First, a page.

As the migration of disaffected young men and women to join the fighting in Syria and Iraq intensifies, so do fears among security services worldwide that their radicalized nationals will bring terrorist plots home with them when the battles are over.
More than 15,000 foreign fighters have traveled to the Middle Eastern war zones, many to join
The traveling militants hail from at least 81 countries, security experts report, based on intelligence sources. Their motivations differ broadly.
Some 800 Chechen militants are said to have joined forces with the most extreme groups, seeking to avenge their Muslim communities' abuse by the Russian army and security forces. Former prisoners of the U.S.-run detention facility at Guantanamo Bay, Cuba, have also given rise to new extremist groups after their release from years of imprisonment without charges or a day in court.
Others come from Britain, the United States, France, Australia and other affluent countries, on what analysts describe as a quest for a role in a cause they see as noble and bigger than themselves.
Analysts say months or years of exposure to the brutality and indiscriminate bloodletting that racks Syria and Islamic State's battle for a transnational caliphate are likely to inure the foreign volunteers to violence and leave them vulnerable to recruitment for acts of terrorism against their home countries.
On Tuesday alone, Japanese officials reported the detention of a 26-year-old man they say planned to travel to Syria that day to join Islamic State, federal agents in Indiana revealed that they had intercepted a 19-year-old who they said was en route to fight with the militants, and British authorities arrested four young men suspected of plotting crimes in support of terrorism.
"There is a domestic security risk as some of these people become acclimatized to extremism,"; said Jytte Klausen, an international affairs professor at Brandeis University and founder of the Western Jihadism Project, a data archive on Islamic radicalism in the West.
In her article in the current issue of Foreign Affairs, "They're Coming: Measuring the Threat from Returning Jihadists," Klausen sums up her research into the consequences of "backflow" -- the return from foreign conflicts of fighters who were trained and radicalized by Al Qaeda and its affiliates. Klausen's project identified 900 people who fought in foreign battles between 1993 and 2012 and found that nearly a third of them, 279, took part in violent terrorist plots on Western soil after their return.
The estimated 3,000 Westerners now in Syria and Iraq are younger than those who left to join battles or get training in Bosnia-Herzegovina, Pakistan and Afghanistan as well as more socially diverse, with "gang members from Europe's ethnic enclaves and dropouts from universities and prestigious private schools joining up in equal measure," Klausen notes.
If past propensity to bring violence back home holds with those who will return after the Syrian civil war, that could subject Western countries to about 600 acts of terrorism, or attempts, within a few years, Klausen said.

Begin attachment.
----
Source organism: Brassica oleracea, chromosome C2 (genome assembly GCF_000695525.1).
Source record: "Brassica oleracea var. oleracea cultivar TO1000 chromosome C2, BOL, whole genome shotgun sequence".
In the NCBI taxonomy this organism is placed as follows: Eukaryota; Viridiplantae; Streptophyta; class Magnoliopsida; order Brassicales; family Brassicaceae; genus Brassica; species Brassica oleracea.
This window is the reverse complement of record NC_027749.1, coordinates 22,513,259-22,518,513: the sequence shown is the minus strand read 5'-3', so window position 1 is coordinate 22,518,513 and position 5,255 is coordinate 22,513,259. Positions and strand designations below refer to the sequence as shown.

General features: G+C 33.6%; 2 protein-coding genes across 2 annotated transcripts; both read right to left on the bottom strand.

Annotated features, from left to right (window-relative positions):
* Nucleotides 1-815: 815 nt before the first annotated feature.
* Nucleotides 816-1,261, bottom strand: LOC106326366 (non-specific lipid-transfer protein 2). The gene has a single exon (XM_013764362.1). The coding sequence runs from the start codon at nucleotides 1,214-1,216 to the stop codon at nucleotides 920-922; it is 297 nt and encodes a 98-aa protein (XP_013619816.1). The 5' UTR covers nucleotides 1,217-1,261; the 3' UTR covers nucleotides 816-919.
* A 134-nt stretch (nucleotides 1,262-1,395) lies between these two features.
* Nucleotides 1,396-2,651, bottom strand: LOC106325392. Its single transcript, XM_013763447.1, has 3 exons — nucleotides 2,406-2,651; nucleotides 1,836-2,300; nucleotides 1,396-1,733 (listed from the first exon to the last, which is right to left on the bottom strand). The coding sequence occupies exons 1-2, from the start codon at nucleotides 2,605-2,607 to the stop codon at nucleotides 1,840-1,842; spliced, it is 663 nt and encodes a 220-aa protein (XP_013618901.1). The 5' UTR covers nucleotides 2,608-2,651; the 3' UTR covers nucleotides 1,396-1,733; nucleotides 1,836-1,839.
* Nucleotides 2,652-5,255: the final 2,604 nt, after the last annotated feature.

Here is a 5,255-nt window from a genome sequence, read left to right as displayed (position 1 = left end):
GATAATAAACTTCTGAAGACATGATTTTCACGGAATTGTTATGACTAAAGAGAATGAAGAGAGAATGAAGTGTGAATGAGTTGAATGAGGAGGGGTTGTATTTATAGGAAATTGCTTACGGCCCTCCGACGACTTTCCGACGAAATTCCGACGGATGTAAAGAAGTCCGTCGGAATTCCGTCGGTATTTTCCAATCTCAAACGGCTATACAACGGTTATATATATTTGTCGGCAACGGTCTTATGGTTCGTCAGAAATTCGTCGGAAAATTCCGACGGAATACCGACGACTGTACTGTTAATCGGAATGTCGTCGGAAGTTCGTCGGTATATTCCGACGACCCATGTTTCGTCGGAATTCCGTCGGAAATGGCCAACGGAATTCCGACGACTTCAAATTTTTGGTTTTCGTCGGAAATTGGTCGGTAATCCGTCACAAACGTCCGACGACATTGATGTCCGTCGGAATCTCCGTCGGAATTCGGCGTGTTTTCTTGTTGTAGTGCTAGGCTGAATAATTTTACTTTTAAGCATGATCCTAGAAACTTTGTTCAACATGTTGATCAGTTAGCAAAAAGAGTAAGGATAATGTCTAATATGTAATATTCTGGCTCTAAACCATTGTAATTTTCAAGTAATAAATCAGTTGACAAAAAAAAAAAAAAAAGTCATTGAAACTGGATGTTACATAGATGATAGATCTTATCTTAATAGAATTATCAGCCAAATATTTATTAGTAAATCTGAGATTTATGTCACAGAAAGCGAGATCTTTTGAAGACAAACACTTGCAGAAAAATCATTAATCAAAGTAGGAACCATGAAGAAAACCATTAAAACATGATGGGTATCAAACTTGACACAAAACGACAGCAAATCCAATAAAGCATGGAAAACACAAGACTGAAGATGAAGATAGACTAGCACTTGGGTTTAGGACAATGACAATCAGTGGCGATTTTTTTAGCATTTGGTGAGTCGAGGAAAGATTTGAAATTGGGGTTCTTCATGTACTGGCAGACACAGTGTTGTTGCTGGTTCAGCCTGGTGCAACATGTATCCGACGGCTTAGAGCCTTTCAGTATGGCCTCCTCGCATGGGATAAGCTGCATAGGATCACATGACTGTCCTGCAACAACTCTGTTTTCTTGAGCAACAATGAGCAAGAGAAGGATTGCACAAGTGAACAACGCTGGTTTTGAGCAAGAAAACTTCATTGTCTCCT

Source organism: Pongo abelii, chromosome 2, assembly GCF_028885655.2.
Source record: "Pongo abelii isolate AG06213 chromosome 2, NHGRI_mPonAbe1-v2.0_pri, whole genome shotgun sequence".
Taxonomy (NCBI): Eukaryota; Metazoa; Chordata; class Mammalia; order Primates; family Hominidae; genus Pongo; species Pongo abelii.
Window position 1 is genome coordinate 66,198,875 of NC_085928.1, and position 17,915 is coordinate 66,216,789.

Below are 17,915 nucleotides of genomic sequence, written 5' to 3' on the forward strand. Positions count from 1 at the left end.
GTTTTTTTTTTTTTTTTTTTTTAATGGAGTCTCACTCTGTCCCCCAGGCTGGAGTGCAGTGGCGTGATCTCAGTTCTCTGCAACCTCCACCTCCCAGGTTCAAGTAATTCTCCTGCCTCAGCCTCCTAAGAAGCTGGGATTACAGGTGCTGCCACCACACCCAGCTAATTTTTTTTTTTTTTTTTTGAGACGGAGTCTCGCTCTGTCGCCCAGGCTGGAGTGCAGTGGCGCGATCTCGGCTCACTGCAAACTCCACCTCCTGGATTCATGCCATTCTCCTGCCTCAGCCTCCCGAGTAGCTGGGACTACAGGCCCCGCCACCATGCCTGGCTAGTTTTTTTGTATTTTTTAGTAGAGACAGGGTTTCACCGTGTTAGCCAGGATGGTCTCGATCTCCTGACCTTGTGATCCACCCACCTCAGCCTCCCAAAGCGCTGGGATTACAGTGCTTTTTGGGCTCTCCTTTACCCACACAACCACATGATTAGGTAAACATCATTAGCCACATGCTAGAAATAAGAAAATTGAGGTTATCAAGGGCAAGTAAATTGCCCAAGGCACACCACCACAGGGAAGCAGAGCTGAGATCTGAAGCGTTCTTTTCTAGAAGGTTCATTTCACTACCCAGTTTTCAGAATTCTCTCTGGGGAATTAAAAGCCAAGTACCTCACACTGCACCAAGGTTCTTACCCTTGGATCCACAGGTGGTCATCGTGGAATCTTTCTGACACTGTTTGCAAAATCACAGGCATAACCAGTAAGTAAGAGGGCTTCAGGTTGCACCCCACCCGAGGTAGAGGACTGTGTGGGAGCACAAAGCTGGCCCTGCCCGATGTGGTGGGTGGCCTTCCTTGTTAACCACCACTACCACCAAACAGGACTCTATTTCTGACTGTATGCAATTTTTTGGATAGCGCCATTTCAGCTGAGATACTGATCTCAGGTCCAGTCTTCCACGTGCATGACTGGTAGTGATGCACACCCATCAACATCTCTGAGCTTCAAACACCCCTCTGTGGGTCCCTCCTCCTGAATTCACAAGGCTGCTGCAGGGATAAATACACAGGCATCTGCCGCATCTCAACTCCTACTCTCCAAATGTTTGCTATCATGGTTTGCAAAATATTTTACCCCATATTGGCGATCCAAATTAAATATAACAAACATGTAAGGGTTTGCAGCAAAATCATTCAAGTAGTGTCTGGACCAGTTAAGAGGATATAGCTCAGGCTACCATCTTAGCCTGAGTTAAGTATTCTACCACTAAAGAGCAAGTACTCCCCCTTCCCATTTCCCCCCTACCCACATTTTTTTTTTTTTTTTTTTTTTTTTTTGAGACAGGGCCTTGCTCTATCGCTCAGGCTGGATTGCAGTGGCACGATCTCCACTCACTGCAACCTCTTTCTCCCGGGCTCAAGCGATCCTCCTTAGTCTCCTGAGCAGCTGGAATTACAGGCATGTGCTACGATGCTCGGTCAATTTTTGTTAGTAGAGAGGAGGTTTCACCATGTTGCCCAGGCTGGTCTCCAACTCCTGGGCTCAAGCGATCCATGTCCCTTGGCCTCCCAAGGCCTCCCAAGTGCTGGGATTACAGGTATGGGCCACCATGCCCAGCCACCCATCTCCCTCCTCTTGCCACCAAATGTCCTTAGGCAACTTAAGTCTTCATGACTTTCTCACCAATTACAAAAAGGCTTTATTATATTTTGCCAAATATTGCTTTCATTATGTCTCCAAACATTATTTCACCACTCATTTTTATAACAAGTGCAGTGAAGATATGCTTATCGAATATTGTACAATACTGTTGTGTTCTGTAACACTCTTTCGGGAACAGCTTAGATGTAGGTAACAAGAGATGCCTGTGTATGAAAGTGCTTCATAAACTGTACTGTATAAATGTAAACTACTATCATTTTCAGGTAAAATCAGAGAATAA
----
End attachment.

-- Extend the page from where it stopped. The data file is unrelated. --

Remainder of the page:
Jeremy Shapiro, a former
The exodus of Western passport holders to the Syrian conflict is "a much larger flow of people this time than ever seen in the past," Shapiro said. But he points to security services' success in intercepting plots and would-be militants, which have prevented all but one known incident of a returning foreign fighter waging a terrorist attack on Western soil.
That case was the May killing of three people in front of the Jewish museum in Brussels by a French citizen linked to the militant group Forsane Alizza, or Knights of Pride.
"That means European security services have a pretty good handle on who's going to Syria and who's coming back," he said, citing half a dozen plots that were foiled by authorities from London to Australia.
Counter-terrorism experts point out that preventing Westerners from joining the extremist groups in the first place is the best protection against their importing violence when they return. But analysts acknowledge that the allure of going abroad to fight for a cause is ascendant, especially since Islamic State rolled through northern and central Iraq in the spring and seized broad territory, looted banks of hundreds of millions of dollars and captured sophisticated weaponry it's now using to conquer more land for a "caliphate."
"There is very much a sense of adventure, a sense of cause, a sense of the desire to do something bigger than oneself" that draws young men, and increasingly young women, to the fight, Shapiro said.
Going to Syria to defend Muslims against aggression by Bashar Assad's government remains "a marginal phenomenon," he said, with 3,000 from Western countries from among the millions of Muslims and disgruntled immigrants.
"We've seen this for all sorts of causes, in all sorts of times in history. Why did so many Europeans and Americans go to fight in the Spanish civil war?" Shapiro said of the 1930s battle that drew the likes of Ernest Hemingway and young idealists from around the world.
Klausen notes that the brutality is part of the attraction for some, providing them with the thrill of victory, "the experience of being in charge, of taking control.... It's exciting."